Versioning Control the Game
What an adventure. Let's quickly define what Version Control and Branches are, and then we will dive into how they are related to Aether Story.
Version Control are systems that are used by developers to track changes and edits to their work over time, allowing them to undo mistakes, and work in branches, and merge edits by various developers together. This is probably an over simplication, but in essence, version control is like having a history and audit log of the work you do.
Branches allow you to work on different versions of your code or data. Such as copying a file and being able to edit it as a standalone set of work. The great thing about branches though is that they have the ability to be merged together and conflicts to be resolved. Again an over simplication.
With these terms out of the way what does this have to do with Aether Story? Well, Aether Story is a very complex project, it is more than just a single git repo, it is several. But it is also so much more than just code repos. It also has a large library of binary assets (such as images, sounds, music). And it also uses a relational database to design the game's content.
Aether Story is a data driven project. As such most of the game's content is designed and created within a database. And this is where the adventure began. The need to version control the game's data.
For the longest time I was in search of a way to version control the databases data. All solutions found up to this point were schema version control. Meaning, they only tracked the changes to the structure of the database, not the data itself. Not exactly what we needed. But this changed when we found Dolt.
Dolt: A Data Version Control Solution
Marketed as a drop-in relacement to MySql, it states that it can version control the schema and the data. The exact thing we were looking for.
The first step was to explore Dolt's functionalities and to test if they would work with our use-cases. We want to be able to stage different patches (Alphas) into their own branches, and be able to maintain and edit each independently.
Auto Incrementing ID Across Branches
Our first challenge came from the need for each record created across the various branches to have unique auto-incrementing ID's. Imagine if we wanted to merge together two branches of the game and all the new items added to each branch collided. It would be a nightmare. So we reached out to the very kind creators of Dolt and asked them if they had a recommended solution to this problem. We learned that Dolt is a relatively new product and that they did not yet have a solution for this. They added it to their issue tracker and said they would hopefully get to it.
But we couldn't wait. We took it into our own hands for our own use-case, we devised a Redis memory cache that all of our Insert statements referenced to look up the next available auto-increment ID independent of branches. And it worked.
Transactions and Commits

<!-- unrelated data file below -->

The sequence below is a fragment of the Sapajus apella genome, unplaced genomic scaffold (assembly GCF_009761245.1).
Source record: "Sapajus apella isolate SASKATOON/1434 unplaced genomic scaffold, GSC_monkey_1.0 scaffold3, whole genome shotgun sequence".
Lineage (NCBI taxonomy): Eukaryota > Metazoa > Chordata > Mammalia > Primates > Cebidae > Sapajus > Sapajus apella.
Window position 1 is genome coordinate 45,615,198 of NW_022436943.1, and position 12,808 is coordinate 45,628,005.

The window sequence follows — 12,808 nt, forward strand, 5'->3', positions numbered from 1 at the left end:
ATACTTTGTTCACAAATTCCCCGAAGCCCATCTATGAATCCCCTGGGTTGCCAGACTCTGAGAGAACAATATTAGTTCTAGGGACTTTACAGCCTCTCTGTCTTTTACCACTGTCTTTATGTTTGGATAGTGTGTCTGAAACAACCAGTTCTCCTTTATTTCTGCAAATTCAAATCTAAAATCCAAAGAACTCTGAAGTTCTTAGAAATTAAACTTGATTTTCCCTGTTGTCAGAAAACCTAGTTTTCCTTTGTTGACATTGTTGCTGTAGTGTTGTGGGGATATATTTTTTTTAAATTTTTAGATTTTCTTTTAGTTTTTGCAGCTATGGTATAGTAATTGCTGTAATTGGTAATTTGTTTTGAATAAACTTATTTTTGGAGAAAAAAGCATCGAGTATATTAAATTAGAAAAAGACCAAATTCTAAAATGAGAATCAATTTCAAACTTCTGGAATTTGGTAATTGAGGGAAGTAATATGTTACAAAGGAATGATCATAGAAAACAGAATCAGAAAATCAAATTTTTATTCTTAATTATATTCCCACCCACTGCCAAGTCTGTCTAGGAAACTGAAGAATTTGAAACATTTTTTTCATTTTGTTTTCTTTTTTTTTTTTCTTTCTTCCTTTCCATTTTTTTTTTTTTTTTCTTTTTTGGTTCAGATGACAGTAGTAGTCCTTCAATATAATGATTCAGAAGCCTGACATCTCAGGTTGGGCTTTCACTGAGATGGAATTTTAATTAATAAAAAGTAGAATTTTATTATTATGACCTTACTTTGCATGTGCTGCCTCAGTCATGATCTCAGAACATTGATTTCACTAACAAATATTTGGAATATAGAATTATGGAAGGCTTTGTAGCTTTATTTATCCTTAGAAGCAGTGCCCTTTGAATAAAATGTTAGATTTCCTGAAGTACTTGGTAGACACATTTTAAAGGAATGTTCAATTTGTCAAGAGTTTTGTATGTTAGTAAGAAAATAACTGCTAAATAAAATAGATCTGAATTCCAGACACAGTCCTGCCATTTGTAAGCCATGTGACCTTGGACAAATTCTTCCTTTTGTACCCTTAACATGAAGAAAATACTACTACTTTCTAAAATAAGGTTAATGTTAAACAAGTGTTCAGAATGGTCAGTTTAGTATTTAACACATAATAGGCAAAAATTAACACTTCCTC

We were up and running. Or so we thought. The next issue we discovered is that due to the nature of Dolt, with how each user's commit is considered a transaction, when we started testing our code the transactions started causing inconsistent data changes.
The solution to this problem was two fold. First, we made it so the tool and editor for the game used a single Dolt connection. This solved most of the problems. Since the editor API is ran on a server, and multiple users use the API at the same time, we needed them to share a single database connection. Otherwise, each connection would not be transactional, and would be overwriting each other. Ideally Dolt would have each user have their own database instance running, and you would merge everyone's work together into a master database. But this is no where close to how we are setup, so wasn't an option.
The second thing we needed to do was to copy the Dolt database over to a traditional MariaDB instance when we wanted to spin up a dev server to test the actual game. This is because the game's code base needs multiple database connections (pooling), and when using multiple connections with Dolt caused data to be missing or inconsistent. In retrospect, at the time of writing this post, I just realized that another solution to cloning the database would be to simply commit the Dolt database each time we want to test the game, as the game would at least be synchronized around the commit point which would hopefully be servicable.
Once we got the data version controlled our adventure was not yet over. It became clear that we also needed different versions of the game's service and binary assets to also exist on the dev server in parallel.
The solution to this was to create a Branch Manager that not only managed the branch's Dolt databases, but also the Node.JS processes, and cloned the asset directories. It was a lot of work, but we got there: a fully functional Branch Manager that allows developers to toggle which branch of the game they are editing, and even spin up a test server and connect to it and test their changes in their own branch instance. All of this is as easy as clicking a button to the developers.
The Branch Manager for Aether Story - allowing us to manage all aspects of branches including node.js services, database branches, and asset directories.
And with that, a 40 day adventure through versioning control the game, we were successful. We now are able to release patches once again, and we now have a new work flow to maintain different branches in parallel. And it is largely thanks to Dolt and the hardwork by Mei and myself.